Thursday evening's attack in Barcelona understandably dominated the newspapers on Friday, with every paper leading on that story. At least 13 people were killed and dozens injured when a van ploughed into crowds on the central La Rambla avenue in the city.
The routine is now familiar, but with Barcelona a familiar destination for so many across Europe, including Finland, the press was able to secure eyewitness accounts and get reporters on the scene quicker than for some other big stories.
Helsingin Sanomat carries accounts from three holidaymakers in its print edition, including Eija from Helsinki who said that the attacks would not diminish her desire to visit the city.
"There are loads of police everywhere, so in that sense it's a city that feels safe," said Eija.
Ilta-Sanomat, Finland's biggest online media as well as a daily tabloid, had many more eyewitness accounts including "Toni was leaving the beach for the hotel", "Antti fled into a museum", and "Janne just missed the attack".
In its print edition, Ilta-Sanomat goes big on the announcement on Thursday that Sauli Niinistö is set to meet Donald Trump at the White House at the end of August. The paper includes a map of the White House with an expanded Oval Office, to show where Niinistö will meet the 45th president of the United States, property developer Donald Trump.
A column by the paper's political correspondent Timo Haapala notes that Niinistö is now meeting world leaders at a record pace, having this year held talks with Vladimir Putin and China's Xi Jinping before the trip to Washington was announced.
The paper notes that the security situation in the Baltic Sea is likely to be high on the agenda, with Russia's huge, likely 100,000-strong Zapad operations due in August. US forces will also be on exercises in Sweden around the same time, and this activity comes on the heels of a more active Russian policy in the region.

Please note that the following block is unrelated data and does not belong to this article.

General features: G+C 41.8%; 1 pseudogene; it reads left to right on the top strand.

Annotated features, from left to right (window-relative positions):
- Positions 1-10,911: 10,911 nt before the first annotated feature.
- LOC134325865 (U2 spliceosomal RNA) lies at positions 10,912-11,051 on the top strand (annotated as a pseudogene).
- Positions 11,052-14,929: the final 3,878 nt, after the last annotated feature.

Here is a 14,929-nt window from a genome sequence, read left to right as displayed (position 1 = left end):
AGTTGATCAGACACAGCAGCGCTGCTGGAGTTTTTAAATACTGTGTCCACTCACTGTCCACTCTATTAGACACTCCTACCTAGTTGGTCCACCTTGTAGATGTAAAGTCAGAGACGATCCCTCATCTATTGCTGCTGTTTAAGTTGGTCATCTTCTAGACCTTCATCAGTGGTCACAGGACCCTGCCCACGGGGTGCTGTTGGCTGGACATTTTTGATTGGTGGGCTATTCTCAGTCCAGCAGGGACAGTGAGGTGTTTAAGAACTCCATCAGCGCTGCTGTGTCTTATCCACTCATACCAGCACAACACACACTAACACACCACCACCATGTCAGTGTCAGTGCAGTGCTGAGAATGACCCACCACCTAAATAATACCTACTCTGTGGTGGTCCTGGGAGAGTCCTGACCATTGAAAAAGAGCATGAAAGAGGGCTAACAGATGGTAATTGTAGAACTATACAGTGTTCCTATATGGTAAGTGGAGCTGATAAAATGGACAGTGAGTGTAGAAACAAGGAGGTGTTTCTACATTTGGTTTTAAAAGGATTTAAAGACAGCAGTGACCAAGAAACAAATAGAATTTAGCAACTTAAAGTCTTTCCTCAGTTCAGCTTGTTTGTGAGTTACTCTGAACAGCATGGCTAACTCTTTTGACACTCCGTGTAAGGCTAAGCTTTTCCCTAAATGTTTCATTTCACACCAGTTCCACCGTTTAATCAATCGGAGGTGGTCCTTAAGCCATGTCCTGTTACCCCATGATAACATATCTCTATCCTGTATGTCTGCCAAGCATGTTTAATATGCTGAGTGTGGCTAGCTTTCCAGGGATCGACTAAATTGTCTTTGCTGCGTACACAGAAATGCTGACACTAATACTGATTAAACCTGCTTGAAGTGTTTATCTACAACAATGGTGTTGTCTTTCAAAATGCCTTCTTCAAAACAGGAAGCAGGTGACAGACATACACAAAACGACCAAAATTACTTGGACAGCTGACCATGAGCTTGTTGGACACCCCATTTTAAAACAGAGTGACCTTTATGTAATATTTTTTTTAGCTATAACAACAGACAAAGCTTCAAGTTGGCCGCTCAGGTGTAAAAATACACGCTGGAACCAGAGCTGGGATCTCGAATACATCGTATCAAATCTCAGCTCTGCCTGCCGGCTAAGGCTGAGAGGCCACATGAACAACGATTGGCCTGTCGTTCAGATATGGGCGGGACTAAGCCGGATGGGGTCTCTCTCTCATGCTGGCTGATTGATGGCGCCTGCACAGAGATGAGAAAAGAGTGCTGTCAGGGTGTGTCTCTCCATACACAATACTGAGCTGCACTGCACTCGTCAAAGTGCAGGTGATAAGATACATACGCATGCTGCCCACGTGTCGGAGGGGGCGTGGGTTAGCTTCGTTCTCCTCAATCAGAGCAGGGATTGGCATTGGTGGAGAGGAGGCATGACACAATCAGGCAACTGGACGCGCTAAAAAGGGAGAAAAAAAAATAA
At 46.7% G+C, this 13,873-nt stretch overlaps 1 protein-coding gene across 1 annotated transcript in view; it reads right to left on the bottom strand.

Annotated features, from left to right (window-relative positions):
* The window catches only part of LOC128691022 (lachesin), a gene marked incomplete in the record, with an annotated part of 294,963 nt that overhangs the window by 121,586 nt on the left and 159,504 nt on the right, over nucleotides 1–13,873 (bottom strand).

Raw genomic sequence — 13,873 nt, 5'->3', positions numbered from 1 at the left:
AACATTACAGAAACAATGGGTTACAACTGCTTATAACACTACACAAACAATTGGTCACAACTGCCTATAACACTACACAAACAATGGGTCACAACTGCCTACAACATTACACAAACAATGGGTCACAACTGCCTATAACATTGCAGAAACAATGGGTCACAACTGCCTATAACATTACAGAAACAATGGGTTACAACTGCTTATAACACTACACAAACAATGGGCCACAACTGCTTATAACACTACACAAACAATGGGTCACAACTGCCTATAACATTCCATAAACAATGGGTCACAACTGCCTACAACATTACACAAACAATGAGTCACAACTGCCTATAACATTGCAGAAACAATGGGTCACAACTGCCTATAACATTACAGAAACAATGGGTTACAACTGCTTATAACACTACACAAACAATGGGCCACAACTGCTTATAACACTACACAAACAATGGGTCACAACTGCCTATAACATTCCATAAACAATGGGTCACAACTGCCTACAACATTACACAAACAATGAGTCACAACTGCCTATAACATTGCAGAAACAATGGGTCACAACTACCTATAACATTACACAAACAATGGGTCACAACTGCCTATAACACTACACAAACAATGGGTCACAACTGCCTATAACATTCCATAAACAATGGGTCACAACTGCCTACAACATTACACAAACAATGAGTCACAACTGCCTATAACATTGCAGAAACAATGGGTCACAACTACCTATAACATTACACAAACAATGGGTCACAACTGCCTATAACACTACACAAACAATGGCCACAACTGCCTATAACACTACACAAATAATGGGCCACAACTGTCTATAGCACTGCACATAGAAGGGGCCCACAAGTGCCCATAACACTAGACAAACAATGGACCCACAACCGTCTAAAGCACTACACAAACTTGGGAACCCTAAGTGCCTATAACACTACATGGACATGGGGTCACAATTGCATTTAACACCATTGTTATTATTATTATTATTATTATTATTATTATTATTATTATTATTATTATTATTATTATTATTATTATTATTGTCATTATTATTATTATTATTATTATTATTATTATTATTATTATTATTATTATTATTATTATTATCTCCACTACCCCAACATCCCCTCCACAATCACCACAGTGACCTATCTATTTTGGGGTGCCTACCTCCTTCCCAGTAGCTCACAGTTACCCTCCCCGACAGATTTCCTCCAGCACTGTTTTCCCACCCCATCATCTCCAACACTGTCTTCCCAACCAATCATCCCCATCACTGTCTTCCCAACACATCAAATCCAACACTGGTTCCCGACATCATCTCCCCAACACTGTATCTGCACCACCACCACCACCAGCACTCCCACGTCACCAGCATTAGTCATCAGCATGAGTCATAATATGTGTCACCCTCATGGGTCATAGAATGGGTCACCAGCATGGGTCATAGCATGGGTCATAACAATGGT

The paper notes that this is a working trip, not a state or official visit, and so presidential spouse Jenni Haukio will remain in Finland. Even so, Haapala reckons the trip, and the good relations it represents and maintains, are "worth their weight in gold" for Finland.
Diminishing demand for dirty diesels
Kauppalehti takes a look at the Finnish car market, in particular the demand for diesel motors. They have been popular in Finland, thanks largely to the long distances people travel making their fuel economy savings especially potent here.
However KL reports that this might change soon, with a survey showing that many diesel owners are no longer sure their next car will also run on that fuel. Just 55 percent of those driving a diesel right now say they will definitely or almost certainly buy a diesel next.
Of all motorists, 68 percent say they're sure or pretty sure they'll buy a petrol car next, while 28 percent say they are likely to want a diesel-run vehicle. Finland's position as a laggard in the march towards electric cars is confirmed by the figures, which show that just nine percent of respondents would consider an electric vehicle as their next set of wheels.
Vesa Väisänen of IROR Research, which carried out the survey, said that the decline of diesel's popularity is likely down to the Volkswagen scandal and reflects attitudes in Germany.